Danila Tkachenko was born in Moscow in 1989. In 2014 he graduated from the Rodchenko Moscow School of Photography and Multimedia, department of documentary photography.
Part of his work, “Restricted Areas” project, capturing and captivating, like a fossilisation of the Soviet era, is exposed to Calvert 22 Foundation in London: Power and Architecture Exhibition Program.
That also, and firstly, means implementing all the preparation and produce some good prototypes, before getting a good screen printing, stable and secure.
I took some pictures, kinda sequence of the progress of the followed procedure.
First, adjust the artwork on the frame, put on the homemade screen printer, positioned with the T-shirt, ready for printing.
Then, once the artwork is positioned well, marks found on the frame, it is coated with photosensitive emulsion, two layers are applied on each side of the screen, spread smooth and uniform manner, avoiding drippings .
After drying, it is then placed behind a glass plate, and exposed to bright light to ‘burn’ the photosensitive emulsion in the tense silk and spare parts protected through drawing.
After a few minutes, the exposure is complete, the screen is then passed under running water in order to release the emulsion that is not caught in the mesh frame silk by the ‘burning’; the frame is ready to let the ink to print the t-shirt.
I have a big pot of black ink, water based, to make these impressions. There are also other different colors, such as blue, yellow, red and white, in smaller pots, to make experiments more colorful compositions of the same drawing.
The Squeegee has the right size for the pattern.
First tee-shirt screen printed well. The prototype is OK, a series of prototypes follows. I still spotted some defect in the screen printing machine homemade, actually the width of the sleeve, which hosts the T-shirt printing, I’ll rebuild for a greater one.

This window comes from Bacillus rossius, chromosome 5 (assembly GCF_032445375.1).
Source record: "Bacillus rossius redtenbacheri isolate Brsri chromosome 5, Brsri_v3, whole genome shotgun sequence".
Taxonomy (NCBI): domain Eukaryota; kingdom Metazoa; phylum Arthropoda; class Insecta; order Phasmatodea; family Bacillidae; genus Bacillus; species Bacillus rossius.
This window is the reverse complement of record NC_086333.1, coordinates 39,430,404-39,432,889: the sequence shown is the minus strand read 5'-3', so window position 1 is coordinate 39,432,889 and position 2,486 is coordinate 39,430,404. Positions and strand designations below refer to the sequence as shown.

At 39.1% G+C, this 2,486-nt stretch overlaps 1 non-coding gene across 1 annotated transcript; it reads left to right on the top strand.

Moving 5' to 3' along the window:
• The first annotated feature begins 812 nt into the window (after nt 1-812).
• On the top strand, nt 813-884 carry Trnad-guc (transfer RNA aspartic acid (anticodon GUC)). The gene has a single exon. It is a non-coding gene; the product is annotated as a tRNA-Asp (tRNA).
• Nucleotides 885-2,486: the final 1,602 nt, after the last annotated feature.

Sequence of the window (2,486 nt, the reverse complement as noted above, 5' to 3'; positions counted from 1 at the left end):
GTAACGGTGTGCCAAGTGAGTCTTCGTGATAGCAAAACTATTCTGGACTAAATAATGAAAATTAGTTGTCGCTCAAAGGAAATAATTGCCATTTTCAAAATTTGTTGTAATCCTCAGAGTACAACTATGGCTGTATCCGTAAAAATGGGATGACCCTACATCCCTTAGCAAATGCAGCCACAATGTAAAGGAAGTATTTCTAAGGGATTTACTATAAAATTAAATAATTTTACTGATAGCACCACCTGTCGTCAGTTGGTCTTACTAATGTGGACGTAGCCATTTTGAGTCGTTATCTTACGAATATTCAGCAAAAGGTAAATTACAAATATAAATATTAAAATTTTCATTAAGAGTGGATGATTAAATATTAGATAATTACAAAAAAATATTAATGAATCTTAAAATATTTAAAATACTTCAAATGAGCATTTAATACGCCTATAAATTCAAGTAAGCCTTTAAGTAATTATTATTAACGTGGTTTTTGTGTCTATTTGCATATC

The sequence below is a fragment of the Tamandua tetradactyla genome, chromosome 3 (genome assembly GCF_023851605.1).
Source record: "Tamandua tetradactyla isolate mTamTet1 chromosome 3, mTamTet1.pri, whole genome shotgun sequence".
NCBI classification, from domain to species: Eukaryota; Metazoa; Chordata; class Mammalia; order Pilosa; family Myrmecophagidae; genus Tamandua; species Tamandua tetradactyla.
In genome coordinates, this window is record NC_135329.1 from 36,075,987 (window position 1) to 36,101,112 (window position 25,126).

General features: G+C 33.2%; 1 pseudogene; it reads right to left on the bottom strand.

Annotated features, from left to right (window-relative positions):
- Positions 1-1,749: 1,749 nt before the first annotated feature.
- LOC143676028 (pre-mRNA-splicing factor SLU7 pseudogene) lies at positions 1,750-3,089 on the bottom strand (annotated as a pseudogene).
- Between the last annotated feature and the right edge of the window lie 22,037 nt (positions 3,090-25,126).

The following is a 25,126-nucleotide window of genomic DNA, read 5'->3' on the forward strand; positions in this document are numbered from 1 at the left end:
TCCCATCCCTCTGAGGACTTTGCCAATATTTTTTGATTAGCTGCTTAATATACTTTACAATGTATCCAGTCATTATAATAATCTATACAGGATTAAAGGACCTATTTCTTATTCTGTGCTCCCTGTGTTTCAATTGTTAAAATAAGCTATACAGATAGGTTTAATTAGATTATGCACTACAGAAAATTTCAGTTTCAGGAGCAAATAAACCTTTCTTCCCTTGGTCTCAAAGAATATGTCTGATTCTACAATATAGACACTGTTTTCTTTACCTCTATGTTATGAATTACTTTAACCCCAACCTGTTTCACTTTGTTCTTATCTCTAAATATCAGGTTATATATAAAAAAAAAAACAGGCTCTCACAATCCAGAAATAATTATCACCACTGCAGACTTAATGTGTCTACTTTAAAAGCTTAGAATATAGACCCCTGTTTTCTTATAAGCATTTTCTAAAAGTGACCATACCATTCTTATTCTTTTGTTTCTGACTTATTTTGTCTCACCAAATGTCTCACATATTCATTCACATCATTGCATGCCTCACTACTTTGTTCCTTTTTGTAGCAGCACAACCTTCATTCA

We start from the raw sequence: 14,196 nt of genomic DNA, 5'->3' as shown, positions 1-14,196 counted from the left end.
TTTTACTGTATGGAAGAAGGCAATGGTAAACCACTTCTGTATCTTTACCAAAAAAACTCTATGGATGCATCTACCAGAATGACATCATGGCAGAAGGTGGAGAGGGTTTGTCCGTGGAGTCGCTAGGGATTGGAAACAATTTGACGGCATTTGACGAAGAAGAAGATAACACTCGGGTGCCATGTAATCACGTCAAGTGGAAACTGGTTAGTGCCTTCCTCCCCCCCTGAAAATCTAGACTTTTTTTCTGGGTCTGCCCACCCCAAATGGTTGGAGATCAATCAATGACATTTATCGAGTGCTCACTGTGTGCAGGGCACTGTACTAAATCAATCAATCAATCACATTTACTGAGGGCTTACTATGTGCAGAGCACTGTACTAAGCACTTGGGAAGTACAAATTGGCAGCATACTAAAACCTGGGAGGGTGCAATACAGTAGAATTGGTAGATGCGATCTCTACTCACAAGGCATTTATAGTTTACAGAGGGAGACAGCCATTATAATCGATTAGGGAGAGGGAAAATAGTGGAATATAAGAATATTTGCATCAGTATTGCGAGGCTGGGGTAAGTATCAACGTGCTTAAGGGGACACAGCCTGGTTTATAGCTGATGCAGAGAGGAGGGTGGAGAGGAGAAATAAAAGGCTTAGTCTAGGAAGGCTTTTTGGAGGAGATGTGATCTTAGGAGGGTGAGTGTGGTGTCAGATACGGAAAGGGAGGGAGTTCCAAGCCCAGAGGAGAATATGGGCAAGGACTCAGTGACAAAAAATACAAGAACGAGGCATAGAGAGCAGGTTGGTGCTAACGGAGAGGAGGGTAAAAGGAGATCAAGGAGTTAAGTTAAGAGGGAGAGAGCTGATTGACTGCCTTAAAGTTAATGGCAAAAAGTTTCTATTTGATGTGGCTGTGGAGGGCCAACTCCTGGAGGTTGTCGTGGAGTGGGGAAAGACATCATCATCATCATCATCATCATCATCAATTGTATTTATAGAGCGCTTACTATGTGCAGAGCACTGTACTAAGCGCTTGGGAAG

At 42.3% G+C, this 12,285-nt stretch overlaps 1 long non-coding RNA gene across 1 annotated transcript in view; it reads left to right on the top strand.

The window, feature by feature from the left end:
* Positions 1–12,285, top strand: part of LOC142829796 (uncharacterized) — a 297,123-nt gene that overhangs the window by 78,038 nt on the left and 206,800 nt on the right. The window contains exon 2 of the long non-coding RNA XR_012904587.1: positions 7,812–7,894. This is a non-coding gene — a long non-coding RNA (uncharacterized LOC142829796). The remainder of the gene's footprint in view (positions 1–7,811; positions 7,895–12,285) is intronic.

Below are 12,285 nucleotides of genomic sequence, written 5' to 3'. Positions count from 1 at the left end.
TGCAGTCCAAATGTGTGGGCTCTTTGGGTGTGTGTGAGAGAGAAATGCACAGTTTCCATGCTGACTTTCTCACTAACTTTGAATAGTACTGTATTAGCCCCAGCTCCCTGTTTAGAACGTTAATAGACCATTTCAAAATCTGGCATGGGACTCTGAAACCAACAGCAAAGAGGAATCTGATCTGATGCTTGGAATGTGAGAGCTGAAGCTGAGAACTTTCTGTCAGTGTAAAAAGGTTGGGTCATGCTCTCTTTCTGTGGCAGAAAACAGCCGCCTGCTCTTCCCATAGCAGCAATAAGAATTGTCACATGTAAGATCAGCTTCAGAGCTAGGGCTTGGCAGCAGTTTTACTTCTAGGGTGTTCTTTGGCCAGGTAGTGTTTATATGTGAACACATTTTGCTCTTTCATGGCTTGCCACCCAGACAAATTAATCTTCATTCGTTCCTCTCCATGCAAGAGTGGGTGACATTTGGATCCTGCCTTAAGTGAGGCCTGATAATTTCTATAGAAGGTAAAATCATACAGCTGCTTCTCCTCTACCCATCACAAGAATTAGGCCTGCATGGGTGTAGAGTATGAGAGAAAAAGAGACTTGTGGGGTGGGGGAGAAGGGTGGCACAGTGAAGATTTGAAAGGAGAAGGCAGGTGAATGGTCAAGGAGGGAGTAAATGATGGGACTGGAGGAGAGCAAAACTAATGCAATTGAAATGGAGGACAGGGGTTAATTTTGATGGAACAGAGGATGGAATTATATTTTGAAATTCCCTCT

A building from the seventies doomed to destruction.
The capital, Paris, the 13th arrondissement, on the 5 Fulton Street.
Artists from around the world to decorate during the waiting phase.
This was the pitch for that very original artistic experience.
It was more or less possible to visit the place throughout the month of October, before its destruction, ultimately, in the month of April.
Maybe we could have kept this up for a little longer, one summer more, but the pressure on land causing its destruction, this discussion is now useless.
A good way to visit, if you could not physically get there: websites.
Firstly this site Paris.fr which traces the outline of the project, until its destruction in video. Especially links to works / graffiti art, the most interesting, indeed, and the history of the building.
A virtual tour / 360 ° is available on this site, from the cellars to the top floor, with the numbered apartments, not forgetting the exterior facades.
So far this is not bad at all, but it is a compilation of links that people already know more or less.
The following link, found in February and posted on google+ , seems less known, at least for a lot of people I talk to who do not see what it is.
This site is an exploration proposed by Itinérance, but also with the Google team, and / or technology used in museums, ‘ Art Project ‘ . So here you will explore a bit to find another form of the visit building, with a different immersion in apartments and more accurate information.
By clicking on the image, this gives us with the Google Art Project zoom graduated via the mouse wheel, a well known level of precision (here at the maximum), and also available in full screen without legend:
The tour continues on this site which also offers videos and other info I’ll let you discover!